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Civil War and the Chinese Garden

Tobie Meyer-Fong, Professor, History Department, Johns Hopkins University

The Chinese garden now symbolizes timeless national, cultural, and aesthetic values. But as real property in the past, gardens inevitably were subject to the vicissitudes of their times. This talk focuses on gardens and the Taiping Civil War (1851-1864). During the war, many gardens were reduced to tile shards and ash. Surviving gardens functioned as objects of longing and nostalgia, sites of refuge (physical and emotional), or a means to display status under the new regime. In the post-war period, gardens served as status symbols, places to commemorate loss or celebrate restoration, and venues for renewed sociability. In her talk, Professor Meyer-Fong will explore the multiple meanings associated with gardens, the Taiping Heavenly Kingdom, and the Qing regime--in the past--and today.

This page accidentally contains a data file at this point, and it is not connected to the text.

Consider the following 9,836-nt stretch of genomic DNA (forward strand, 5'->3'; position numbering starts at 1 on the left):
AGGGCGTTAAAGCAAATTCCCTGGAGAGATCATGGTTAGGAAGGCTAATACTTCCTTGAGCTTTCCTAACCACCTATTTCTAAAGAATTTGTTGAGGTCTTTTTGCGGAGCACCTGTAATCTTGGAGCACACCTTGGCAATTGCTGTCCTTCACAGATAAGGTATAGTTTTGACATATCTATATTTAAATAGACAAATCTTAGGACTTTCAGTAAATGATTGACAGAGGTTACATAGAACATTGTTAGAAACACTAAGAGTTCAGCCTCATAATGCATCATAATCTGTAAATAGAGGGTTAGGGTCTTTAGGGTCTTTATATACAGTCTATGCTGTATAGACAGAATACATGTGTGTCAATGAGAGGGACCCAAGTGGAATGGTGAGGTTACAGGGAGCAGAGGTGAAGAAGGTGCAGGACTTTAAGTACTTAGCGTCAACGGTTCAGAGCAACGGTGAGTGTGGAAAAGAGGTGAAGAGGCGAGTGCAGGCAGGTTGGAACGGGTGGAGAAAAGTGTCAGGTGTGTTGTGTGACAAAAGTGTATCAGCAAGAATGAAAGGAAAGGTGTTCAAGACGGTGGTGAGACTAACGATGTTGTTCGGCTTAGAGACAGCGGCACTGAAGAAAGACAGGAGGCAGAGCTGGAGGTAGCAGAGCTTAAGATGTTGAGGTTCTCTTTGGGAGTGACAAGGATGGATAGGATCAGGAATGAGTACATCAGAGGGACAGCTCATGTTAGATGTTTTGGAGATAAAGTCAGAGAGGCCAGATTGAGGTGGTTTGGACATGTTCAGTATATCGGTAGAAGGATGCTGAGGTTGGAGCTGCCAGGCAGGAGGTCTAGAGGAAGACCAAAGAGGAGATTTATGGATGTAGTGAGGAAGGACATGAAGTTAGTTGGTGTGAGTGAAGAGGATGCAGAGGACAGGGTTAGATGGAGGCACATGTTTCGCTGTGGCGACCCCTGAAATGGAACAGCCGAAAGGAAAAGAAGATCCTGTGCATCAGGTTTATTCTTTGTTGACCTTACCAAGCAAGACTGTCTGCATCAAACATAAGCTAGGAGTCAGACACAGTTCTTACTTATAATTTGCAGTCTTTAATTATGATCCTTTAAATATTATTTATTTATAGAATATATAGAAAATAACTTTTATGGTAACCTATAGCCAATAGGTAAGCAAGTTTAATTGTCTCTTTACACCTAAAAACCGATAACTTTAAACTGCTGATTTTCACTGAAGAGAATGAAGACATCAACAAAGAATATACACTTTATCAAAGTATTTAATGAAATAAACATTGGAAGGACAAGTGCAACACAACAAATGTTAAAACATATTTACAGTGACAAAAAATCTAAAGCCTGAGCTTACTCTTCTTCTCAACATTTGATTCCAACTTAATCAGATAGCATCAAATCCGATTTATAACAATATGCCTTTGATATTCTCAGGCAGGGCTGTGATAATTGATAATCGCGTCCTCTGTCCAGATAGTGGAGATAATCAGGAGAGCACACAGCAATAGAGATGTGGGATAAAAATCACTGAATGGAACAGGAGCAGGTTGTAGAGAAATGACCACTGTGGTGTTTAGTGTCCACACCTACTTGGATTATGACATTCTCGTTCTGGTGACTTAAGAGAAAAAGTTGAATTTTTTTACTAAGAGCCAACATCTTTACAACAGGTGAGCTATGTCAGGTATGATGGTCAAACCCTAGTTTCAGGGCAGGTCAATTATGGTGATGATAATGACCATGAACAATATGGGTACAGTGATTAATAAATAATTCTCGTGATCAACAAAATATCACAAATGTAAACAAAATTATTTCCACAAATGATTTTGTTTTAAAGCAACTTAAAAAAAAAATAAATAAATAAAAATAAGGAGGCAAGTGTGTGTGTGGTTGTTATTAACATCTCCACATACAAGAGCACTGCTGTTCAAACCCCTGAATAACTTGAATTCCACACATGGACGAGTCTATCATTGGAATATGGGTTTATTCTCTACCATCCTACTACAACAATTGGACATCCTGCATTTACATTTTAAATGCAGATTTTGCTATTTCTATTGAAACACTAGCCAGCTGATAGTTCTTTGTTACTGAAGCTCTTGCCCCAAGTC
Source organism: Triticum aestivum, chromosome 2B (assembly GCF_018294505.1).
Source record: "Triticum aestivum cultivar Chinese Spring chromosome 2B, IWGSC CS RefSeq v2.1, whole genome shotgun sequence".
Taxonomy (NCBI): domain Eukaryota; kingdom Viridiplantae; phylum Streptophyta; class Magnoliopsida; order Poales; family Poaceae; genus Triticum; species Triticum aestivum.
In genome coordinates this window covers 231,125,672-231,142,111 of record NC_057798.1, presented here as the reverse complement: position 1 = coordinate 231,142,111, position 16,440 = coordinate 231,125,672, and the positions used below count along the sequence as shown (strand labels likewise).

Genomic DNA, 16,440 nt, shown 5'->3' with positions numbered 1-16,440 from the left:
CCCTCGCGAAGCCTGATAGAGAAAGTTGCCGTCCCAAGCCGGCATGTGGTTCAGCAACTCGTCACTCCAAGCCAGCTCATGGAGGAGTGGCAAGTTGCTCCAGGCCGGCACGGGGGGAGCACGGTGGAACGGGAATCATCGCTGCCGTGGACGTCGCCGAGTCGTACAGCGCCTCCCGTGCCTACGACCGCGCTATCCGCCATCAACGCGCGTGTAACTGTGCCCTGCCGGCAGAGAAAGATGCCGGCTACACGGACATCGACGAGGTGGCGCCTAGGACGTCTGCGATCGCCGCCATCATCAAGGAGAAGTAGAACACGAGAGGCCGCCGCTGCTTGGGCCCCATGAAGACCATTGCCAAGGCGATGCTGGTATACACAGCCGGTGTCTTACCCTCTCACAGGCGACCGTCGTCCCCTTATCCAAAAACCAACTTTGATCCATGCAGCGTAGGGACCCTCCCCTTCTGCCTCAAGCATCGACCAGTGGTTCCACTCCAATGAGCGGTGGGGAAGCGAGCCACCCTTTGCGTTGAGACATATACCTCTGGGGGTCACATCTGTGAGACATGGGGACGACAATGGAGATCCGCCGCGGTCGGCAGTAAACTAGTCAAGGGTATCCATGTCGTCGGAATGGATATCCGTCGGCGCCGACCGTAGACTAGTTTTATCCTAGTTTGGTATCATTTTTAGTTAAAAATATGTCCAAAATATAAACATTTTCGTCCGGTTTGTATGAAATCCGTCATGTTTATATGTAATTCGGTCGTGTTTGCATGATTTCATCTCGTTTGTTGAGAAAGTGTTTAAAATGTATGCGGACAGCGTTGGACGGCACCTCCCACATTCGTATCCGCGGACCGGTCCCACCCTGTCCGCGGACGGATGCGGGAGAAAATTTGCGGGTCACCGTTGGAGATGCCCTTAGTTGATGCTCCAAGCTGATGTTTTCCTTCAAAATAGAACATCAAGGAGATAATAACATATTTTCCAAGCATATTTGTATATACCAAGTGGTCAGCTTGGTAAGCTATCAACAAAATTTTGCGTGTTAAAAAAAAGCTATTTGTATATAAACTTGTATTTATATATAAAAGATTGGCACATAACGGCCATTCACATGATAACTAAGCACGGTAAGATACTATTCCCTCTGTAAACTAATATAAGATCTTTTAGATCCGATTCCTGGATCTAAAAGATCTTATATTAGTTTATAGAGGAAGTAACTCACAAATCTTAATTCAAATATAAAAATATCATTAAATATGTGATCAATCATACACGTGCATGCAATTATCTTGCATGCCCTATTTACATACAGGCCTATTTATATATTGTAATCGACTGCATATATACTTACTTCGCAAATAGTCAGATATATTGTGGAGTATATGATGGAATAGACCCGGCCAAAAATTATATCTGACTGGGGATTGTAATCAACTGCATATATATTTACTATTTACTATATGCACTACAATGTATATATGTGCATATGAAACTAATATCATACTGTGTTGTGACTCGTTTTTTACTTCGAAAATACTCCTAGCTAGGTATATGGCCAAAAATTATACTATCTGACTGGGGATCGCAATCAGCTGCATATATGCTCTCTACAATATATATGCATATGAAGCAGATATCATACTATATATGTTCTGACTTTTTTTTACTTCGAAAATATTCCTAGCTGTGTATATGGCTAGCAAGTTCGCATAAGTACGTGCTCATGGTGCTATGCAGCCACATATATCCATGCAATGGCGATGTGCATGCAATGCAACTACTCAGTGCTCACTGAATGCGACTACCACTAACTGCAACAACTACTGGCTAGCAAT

Thursday, June 05, 2014 | 4:15 pm — 5:30 pm | RSVP Required
Lane History Corner, Building 200 - Room 307

Center for East Asian Studies